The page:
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Ely Samuel Parker Passes Away

Today in Masonic History Ely Samuel Parker passes away in 1895.

Ely Samuel Parker was a Seneca tribal leader, lawyer and engineer.

Parker was born during 1828 in Indian Falls, New York. He was born Ha-sa-no-an-da, later he was baptized, his father was a Baptist minister, and named Ely Samuel Parker. He had a classical education at a missionary school. He was also fully bilingual speaking both Seneca (Iroquois) and English. Parker worked in a law firm reading law. At the time Native Americans were not considered United States Citizens, the 1924 Indian Citizenship Act changed that, so Parker was not allowed to take the bar exam. In the book Bury My Heart at Wounded Knee it is claimed that Parker was not allowed to take the bar exam because he was not a white man.

In the 1840's Parker met Lewis Henry Morgan, who was the head of an organization called The Grand Order of the Iroquois. The group was made up of young white men who were interested in learning more about Native American culture. Parker and Morgan became fast friends. Morgan and other interested young men would often meet at the Parker household to learn about the Seneca and Iroquois. Morgan would later write a book on the subject. He would dedicate the book to Parker and call it a collaboration of the two men.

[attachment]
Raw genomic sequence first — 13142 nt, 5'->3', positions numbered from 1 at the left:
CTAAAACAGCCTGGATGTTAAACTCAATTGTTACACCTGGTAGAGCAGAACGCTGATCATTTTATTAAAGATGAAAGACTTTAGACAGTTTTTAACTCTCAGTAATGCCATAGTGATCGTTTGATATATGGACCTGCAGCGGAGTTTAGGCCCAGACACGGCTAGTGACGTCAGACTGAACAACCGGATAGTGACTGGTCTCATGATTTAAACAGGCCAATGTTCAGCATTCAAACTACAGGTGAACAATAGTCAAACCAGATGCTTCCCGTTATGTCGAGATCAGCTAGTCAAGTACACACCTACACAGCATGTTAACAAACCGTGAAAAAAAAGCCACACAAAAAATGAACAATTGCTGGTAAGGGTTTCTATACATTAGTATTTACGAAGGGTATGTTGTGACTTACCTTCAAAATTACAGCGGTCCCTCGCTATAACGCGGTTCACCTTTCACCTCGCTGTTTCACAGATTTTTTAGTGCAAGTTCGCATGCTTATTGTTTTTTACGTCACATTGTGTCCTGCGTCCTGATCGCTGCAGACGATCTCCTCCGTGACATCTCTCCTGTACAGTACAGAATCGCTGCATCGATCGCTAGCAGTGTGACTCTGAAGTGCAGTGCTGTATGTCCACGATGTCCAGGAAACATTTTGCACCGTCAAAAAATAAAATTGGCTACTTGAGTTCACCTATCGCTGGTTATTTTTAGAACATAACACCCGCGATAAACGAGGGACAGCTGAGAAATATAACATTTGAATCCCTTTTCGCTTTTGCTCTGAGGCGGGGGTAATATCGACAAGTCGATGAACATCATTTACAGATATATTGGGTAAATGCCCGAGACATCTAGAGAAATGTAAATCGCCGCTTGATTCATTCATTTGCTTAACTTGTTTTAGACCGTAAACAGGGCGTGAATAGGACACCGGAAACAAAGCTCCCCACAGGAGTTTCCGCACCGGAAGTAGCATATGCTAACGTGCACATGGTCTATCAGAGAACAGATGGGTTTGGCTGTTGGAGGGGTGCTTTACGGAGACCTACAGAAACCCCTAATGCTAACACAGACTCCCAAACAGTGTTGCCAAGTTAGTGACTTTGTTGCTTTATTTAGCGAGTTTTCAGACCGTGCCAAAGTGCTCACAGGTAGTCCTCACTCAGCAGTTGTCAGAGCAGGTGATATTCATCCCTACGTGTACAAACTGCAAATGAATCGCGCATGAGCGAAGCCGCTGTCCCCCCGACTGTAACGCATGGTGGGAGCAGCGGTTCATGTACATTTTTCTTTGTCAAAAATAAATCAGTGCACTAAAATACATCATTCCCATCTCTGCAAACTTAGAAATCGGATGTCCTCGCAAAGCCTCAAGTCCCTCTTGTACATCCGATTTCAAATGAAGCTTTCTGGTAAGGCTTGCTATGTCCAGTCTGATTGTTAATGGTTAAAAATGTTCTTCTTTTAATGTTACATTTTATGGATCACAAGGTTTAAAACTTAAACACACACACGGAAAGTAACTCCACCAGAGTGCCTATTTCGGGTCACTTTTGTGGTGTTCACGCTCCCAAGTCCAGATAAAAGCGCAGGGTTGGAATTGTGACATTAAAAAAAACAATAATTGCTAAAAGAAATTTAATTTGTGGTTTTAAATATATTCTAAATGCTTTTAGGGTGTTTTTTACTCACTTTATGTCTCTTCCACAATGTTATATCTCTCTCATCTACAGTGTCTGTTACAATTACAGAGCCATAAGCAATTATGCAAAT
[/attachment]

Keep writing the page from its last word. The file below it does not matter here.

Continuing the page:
Morgan would help Parker get into Rensselaer Polytechnic Institute to study engineering. Once he graduated he, Parker was able to find work doing upgrades and maintenance on the Erie Canal. He would also do work in Galena, Illinois. It was in Galena that Parker met and befriended Ulysses S. Grant.

When the Civil War broke out, Parker tried to raise a unit of Iroquois volunteers. They were turned down by the Governor of New York. Parker then decided to join the Army and was gain refused because he was not considered a United States citizen. Parker reached out to his friend Grant. Grant brought him into service as an engineer and eventually would make Parker his adjutant. Parker would be responsible for much of Grant's correspondence. By the end of the war, Parker resigned as a Brevet Brigadier General.

When Grant was elected President, he made Parker Commissioner of Indian Affairs from 1869 to 1871. After Parker left the position, he invested in the stock market. He unfortunately lost all of his fortune in the Panic of 1873. He was then appointed to the Board of Commissioners of the New York Police Department's Committee on Supplies and Repairs.

Parker passed away on August 31, 1895.

Parker was a member of Batavia Lodge No. 88 in 1847. He was a member of various lodges in New York and in Illinois. He was also a member of York Rite (Chapter, Council, Commandery) in New York as well as in Illinois.